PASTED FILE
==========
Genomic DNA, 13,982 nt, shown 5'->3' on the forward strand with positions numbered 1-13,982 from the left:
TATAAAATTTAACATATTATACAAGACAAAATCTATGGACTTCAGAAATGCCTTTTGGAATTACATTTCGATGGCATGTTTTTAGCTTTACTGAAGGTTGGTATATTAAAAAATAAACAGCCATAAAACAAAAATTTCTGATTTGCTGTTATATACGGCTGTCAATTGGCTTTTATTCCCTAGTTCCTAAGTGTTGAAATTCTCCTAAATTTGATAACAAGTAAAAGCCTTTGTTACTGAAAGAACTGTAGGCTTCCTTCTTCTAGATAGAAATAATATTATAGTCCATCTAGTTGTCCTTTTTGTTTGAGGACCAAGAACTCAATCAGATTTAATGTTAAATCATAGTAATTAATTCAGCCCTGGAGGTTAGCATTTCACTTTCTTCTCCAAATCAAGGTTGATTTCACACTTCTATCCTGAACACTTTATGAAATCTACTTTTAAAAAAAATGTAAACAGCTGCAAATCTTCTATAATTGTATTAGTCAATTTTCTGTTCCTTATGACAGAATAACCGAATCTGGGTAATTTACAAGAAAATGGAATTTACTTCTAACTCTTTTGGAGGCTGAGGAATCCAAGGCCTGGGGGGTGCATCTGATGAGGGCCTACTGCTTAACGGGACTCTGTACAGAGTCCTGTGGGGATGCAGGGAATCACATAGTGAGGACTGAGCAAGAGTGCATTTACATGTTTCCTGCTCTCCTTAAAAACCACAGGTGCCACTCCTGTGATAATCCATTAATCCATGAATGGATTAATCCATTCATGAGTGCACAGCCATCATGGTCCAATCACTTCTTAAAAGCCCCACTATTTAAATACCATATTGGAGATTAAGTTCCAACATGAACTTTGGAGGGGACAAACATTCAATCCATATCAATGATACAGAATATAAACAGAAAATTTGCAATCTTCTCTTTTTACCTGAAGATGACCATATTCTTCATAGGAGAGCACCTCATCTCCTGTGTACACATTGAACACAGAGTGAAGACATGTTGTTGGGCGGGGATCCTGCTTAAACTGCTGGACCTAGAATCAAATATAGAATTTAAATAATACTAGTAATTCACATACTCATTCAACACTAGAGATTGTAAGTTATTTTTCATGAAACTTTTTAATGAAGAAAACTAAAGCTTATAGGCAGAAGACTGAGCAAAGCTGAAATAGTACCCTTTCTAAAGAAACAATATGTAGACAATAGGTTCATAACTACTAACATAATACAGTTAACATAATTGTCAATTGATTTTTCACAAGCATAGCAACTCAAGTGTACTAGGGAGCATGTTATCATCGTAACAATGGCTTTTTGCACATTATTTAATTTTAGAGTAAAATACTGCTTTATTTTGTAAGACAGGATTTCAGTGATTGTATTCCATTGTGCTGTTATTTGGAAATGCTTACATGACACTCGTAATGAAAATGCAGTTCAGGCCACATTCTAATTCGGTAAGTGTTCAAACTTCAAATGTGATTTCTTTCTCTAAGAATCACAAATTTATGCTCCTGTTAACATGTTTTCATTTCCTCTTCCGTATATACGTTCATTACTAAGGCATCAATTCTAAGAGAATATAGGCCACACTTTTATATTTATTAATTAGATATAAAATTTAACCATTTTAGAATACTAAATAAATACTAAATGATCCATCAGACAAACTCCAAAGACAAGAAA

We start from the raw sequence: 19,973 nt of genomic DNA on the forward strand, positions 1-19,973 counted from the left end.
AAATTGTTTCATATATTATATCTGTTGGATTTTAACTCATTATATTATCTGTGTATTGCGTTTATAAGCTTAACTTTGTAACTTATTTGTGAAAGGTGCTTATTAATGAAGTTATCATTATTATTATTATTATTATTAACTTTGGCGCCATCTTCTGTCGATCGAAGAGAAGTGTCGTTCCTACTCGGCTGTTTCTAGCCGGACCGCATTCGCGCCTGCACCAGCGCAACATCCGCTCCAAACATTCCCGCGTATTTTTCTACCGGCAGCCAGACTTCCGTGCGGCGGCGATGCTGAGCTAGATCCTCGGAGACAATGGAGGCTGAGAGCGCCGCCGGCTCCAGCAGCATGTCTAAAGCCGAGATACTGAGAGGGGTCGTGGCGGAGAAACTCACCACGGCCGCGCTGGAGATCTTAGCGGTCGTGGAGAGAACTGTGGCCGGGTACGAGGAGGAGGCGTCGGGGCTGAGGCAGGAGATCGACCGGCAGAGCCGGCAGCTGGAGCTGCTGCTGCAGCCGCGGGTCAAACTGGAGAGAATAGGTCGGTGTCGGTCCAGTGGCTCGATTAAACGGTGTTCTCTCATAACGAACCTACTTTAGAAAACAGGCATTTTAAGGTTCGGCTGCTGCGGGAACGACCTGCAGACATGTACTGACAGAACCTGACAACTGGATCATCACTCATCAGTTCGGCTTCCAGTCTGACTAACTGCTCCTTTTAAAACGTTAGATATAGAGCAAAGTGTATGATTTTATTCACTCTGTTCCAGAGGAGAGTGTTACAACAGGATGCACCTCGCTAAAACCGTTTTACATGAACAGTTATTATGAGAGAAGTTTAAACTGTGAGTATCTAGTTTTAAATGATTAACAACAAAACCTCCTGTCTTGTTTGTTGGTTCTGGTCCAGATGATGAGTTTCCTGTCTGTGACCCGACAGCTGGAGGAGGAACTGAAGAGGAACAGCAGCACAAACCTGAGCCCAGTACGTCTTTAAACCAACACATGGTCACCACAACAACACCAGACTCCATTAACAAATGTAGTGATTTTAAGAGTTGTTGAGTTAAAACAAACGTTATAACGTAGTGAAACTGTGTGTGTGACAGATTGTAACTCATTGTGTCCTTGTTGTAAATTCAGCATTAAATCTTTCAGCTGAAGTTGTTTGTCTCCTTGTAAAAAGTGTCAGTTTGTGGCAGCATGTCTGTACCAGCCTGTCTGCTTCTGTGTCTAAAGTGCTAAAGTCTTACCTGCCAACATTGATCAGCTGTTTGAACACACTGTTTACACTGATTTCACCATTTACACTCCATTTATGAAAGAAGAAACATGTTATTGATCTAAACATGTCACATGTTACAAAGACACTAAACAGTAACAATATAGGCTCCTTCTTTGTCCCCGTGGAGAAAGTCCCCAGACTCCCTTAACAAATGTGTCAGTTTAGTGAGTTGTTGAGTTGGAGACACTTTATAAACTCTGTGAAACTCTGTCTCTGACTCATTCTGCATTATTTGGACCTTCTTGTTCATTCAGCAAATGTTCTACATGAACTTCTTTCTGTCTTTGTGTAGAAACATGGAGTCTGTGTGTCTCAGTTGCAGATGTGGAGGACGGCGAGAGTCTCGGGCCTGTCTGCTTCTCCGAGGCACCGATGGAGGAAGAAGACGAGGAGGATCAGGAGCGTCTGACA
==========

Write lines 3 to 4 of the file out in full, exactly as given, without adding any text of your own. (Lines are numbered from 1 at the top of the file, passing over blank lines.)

We start from the raw sequence: 19,973 nt of genomic DNA on the forward strand, positions 1-19,973 counted from the left end.
AAATTGTTTCATATATTATATCTGTTGGATTTTAACTCATTATATTATCTGTGTATTGCGTTTATAAGCTTAACTTTGTAACTTATTTGTGAAAGGTGCTTATTAATGAAGTTATCATTATTATTATTATTATTATTAACTTTGGCGCCATCTTCTGTCGATCGAAGAGAAGTGTCGTTCCTACTCGGCTGTTTCTAGCCGGACCGCATTCGCGCCTGCACCAGCGCAACATCCGCTCCAAACATTCCCGCGTATTTTTCTACCGGCAGCCAGACTTCCGTGCGGCGGCGATGCTGAGCTAGATCCTCGGAGACAATGGAGGCTGAGAGCGCCGCCGGCTCCAGCAGCATGTCTAAAGCCGAGATACTGAGAGGGGTCGTGGCGGAGAAACTCACCACGGCCGCGCTGGAGATCTTAGCGGTCGTGGAGAGAACTGTGGCCGGGTACGAGGAGGAGGCGTCGGGGCTGAGGCAGGAGATCGACCGGCAGAGCCGGCAGCTGGAGCTGCTGCTGCAGCCGCGGGTCAAACTGGAGAGAATAGGTCGGTGTCGGTCCAGTGGCTCGATTAAACGGTGTTCTCTCATAACGAACCTACTTTAGAAAACAGGCATTTTAAGGTTCGGCTGCTGCGGGAACGACCTGCAGACATGTACTGACAGAACCTGACAACTGGATCATCACTCATCAGTTCGGCTTCCAGTCTGACTAACTGCTCCTTTTAAAACGTTAGATATAGAGCAAAGTGTATGATTTTATTCACTCTGTTCCAGAGGAGAGTGTTACAACAGGATGCACCTCGCTAAAACCGTTTTACATGAACAGTTATTATGAGAGAAGTTTAAACTGTGAGTATCTAGTTTTAAATGATTAACAACAAAACCTCCTGTCTTGTTTGTTGGTTCTGGTCCAGATGATGAGTTTCCTGTCTGTGACCCGACAGCTGGAGGAGGAACTGAAGAGGAACAGCAGCACAAACCTGAGCCCAGTACGTCTTTAAACCAACACATGGTCACCACAACAACACCAGACTCCATTAACAAATGTAGTGATTTTAAGAGTTGTTGAGTTAAAACAAACGTTATAACGTAGTGAAACTGTGTGTGTGACAGATTGTAACTCATTGTGTCCTTGTTGTAAATTCAGCATTAAATCTTTCAGCTGAAGTTGTTTGTCTCCTTGTAAAAAGTGTCAGTTTGTGGCAGCATGTCTGTACCAGCCTGTCTGCTTCTGTGTCTAAAGTGCTAAAGTCTTACCTGCCAACATTGATCAGCTGTTTGAACACACTGTTTACACTGATTTCACCATTTACACTCCATTTATGAAAGAAGAAACATGTTATTGATCTAAACATGTCACATGTTACAAAGACACTAAACAGTAACAATATAGGCTCCTTCTTTGTCCCCGTGGAGAAAGTCCCCAGACTCCCTTAACAAATGTGTCAGTTTAGTGAGTTGTTGAGTTGGAGACACTTTATAAACTCTGTGAAACTCTGTCTCTGACTCATTCTGCATTATTTGGACCTTCTTGTTCATTCAGCAAATGTTCTACATGAACTTCTTTCTGTCTTTGTGTAGAAACATGGAGTCTGTGTGTCTCAGTTGCAGATGTGGAGGACGGCGAGAGTCTCGGGCCTGTCTGCTTCTCCGAGGCACCGATGGAGGAAGAAGACGAGGAGGATCAGGAGCGTCTGACA